Sosa does also contend that, even if the 2013 attack on its own did not constitute past persecution on account of her membership in her family, the tragic experiences of her family members, taken together, compel the conclusion that she has a “well-founded fear” of future persecution. But, as we have just explained, Sosa has failed to identify evidence in the record that would compel—even if the evidence she did put forward might permit—a finding that the attacks on her family members were connected, let alone compel the conclusion that the assailants in these incidents targeted her family members on account of the family to which they belonged. And as the IJ correctly concluded, “[w]here a petitioner presents ‘no evidence other than his own speculation’ to forge the statutorily required ‘link,’ no nexus is established.” See Guerra-Marchorro, 760 F.3d at 129. That conclusion is also consistent with our recent decision in Ruiz-Escobar. 881 F.3d at 261.

Finally, Sosa separately argues that the record suffices to establish that there is a “pattern or practice” in Honduras of persecuting her family, and thus that she fears future persecution there. See 8 C.F.R. § 1208.13(b)(2)(iii)(A). To make that showing, she must put forth evidence to demonstrate that there is a “regular and widespread persecution creating a reasonable likelihood of persecution of all persons in the group.” Ye v. Lynch, 845 F.3d 38, 45 (1st Cir. 2017) (quoting Rasiah v. Holder, 589 F.3d 1, 5 (1st Cir. 2009) ).

But the BIA adopted the IJ's ruling that Sosa had not met her burden in that regard, and the record does not compel the contrary conclusion that the attacks that she describes were motivated—in significant part—by the fact that the victims were members of her family. In arguing otherwise to us, Sosa does point to the evidence in the record that members of her family have taken steps to avoid being victimized.3 But, the IJ considered that evidence and supportably found that the record failed to establish that there was “regular and widespread persecution creating a reasonable likelihood of persecution of all persons in the group.” Gilca v. Holder, 680 F.3d 109, 117 (1st Cir. 2012) (quoting Rasiah, 589 F.3d at 5).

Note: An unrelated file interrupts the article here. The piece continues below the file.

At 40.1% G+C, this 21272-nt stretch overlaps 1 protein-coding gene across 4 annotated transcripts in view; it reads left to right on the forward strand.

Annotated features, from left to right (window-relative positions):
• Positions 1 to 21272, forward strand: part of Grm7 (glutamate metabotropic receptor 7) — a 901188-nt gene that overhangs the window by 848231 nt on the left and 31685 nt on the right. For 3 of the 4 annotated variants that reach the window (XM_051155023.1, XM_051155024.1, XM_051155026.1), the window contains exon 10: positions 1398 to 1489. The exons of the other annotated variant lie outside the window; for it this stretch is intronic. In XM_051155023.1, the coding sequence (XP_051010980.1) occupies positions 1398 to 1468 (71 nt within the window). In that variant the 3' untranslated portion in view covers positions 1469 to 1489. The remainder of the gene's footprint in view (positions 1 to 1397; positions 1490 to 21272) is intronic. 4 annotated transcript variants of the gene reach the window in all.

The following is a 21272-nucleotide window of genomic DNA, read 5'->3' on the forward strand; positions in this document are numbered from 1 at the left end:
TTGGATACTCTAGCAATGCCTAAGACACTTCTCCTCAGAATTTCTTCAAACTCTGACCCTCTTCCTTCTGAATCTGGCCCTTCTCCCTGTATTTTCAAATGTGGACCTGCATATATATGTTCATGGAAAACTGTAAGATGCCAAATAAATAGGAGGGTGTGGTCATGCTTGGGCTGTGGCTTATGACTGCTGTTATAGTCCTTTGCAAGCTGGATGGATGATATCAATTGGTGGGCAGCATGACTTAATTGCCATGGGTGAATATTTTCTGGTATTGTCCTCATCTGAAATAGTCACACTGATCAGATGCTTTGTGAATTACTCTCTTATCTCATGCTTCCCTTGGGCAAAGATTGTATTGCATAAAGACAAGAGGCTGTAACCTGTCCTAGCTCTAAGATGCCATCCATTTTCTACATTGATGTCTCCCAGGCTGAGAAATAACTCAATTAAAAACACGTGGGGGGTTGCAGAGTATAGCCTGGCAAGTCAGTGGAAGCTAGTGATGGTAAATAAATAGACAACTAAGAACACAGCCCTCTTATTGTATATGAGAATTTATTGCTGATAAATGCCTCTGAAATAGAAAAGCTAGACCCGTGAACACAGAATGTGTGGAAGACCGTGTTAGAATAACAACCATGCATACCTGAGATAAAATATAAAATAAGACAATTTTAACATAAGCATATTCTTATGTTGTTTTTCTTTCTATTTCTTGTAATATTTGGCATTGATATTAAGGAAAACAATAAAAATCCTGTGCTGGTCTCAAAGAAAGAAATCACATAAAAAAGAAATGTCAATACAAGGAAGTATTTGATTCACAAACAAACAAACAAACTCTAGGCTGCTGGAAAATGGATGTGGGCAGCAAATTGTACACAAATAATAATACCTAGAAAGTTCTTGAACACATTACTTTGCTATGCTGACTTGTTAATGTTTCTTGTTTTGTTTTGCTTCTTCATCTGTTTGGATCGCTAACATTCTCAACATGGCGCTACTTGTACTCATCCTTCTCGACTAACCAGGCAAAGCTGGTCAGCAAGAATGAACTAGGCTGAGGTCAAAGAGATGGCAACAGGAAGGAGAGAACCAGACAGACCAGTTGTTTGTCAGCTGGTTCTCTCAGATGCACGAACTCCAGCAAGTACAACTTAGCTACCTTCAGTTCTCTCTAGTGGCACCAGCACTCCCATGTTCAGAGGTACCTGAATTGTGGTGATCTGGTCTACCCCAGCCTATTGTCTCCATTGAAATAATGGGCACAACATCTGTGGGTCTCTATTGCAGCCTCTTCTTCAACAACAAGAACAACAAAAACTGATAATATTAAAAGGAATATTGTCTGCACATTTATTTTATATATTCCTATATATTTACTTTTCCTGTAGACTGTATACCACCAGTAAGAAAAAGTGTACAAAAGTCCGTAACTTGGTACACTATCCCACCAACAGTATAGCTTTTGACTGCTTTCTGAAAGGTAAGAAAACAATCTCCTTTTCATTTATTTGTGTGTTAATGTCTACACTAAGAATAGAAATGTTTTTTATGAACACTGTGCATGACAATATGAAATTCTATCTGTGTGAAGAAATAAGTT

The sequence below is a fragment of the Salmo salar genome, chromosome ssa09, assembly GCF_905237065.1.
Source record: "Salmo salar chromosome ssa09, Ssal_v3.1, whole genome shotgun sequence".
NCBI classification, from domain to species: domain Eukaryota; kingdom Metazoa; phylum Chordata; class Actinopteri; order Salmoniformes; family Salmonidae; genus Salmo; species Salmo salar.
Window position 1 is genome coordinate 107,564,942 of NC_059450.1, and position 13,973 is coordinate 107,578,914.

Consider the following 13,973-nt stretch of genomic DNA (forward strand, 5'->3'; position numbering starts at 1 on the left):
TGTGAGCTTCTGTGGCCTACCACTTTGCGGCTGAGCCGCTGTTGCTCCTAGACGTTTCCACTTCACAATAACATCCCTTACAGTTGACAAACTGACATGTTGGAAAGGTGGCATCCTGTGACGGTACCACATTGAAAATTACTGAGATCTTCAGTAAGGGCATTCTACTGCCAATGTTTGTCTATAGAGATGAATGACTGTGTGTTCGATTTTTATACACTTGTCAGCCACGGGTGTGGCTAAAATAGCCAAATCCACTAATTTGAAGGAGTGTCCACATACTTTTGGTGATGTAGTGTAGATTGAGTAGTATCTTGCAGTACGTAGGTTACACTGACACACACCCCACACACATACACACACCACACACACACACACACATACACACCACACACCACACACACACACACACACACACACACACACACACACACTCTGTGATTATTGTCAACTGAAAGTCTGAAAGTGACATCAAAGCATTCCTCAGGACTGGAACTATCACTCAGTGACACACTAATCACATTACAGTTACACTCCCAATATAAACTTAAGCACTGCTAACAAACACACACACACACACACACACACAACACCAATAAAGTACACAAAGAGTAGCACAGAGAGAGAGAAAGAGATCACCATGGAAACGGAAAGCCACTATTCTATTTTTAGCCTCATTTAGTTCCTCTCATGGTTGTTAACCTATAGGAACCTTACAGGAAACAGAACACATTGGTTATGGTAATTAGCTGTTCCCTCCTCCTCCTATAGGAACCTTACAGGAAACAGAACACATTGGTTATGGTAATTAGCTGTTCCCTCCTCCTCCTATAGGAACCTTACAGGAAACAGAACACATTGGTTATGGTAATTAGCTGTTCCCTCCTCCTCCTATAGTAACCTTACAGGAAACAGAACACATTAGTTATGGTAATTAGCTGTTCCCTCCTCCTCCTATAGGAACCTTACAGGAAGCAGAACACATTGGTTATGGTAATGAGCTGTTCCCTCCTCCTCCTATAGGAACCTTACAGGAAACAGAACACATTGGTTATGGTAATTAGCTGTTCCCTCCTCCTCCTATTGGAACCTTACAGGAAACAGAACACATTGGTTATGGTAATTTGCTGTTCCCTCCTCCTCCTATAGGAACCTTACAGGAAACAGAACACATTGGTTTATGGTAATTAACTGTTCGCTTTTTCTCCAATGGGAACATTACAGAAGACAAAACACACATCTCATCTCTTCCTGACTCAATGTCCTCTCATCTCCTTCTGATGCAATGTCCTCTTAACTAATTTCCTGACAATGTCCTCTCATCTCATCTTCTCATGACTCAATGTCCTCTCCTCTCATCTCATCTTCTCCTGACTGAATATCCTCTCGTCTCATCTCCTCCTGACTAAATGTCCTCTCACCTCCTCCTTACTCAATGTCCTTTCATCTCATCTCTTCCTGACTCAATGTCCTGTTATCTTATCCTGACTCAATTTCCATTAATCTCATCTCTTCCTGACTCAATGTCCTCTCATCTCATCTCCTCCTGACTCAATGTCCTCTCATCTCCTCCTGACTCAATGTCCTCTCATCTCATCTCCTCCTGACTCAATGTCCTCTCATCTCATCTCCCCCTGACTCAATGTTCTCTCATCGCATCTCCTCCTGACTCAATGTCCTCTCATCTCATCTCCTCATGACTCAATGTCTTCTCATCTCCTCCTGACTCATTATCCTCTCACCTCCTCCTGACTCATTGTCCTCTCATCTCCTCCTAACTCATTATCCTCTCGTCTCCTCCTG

For these reasons, Sosa's challenge to the denial of her asylum claim fails.4 And so, for identical reasons, must her challenge to the denial of her withholding of removal claim. Amilcar-Orellana, 551 F.3d at 92.


We turn next to Sosa's due process claim. Sosa argues that the decision by the BIA was “arbitrar[y]” because a footnote to a section of its opinion discussing Sosa's failure to provide details about the attack in 2013 stated that “to the extent that the lead respondent's counsel makes statements on appeal that are not supported by citations to the record on appeal, the statements of counsel are not evidence and are not entitled to any evidentiary weight.” There is no doubt that aliens are entitled to due process in our immigration courts, see Pena-Muriel v. Gonzales, 489 F.3d 438, 443 (1st Cir. 2007), and we afford de novo review to determinations regarding the “contours” of the process due to them, Eze v. Gonzales, 478 F.3d 46, 47 (1st Cir. 2007).

The government characterizes this footnote as merely stating the “noncontroversial point that statements and arguments by counsel [are] not themselves evidence in the case.” See I.N.S. v. Phinpathya, 464 U.S. 183, 188 n.6, 104 S.Ct. 584, 78 L.Ed.2d 401 (1984) (concluding that “[c]ounsel's unsupported assertions” did not establish facts sufficient to support eligibility for suspension of deportation);  United States v. Castro-Davis, 612 F.3d 53, 68 (1st Cir. 2010) (“[A]rguments and statements of counsel are not evidence.”);  Matter of Ramirez-Sanchez, 17 I. & N. Dec. 503, 506 (BIA 1980) (“[C]ounsel's arguments are not evidence.”). But, even if we were to accept Sosa's characterization of the footnote, she has not pointed to any evidence that was unfairly excluded from the BIA's analysis, nor any argument that was overlooked that would support a finding that she did not receive a “fair opportunity to be heard.” Pena-Muriel, 489 F.3d at 443. Nor does she contend that any content of the record was itself excluded from consideration. She has thus not demonstrated that the alleged error resulted in prejudice to her. Pulisir v. Mukasey, 524 F.3d 302, 311 (1st Cir. 2008) (citing Shmyhelskyy v. Gonzales, 477 F.3d 474, 482 (7th Cir. 2007) ). Accordingly, this claim fails.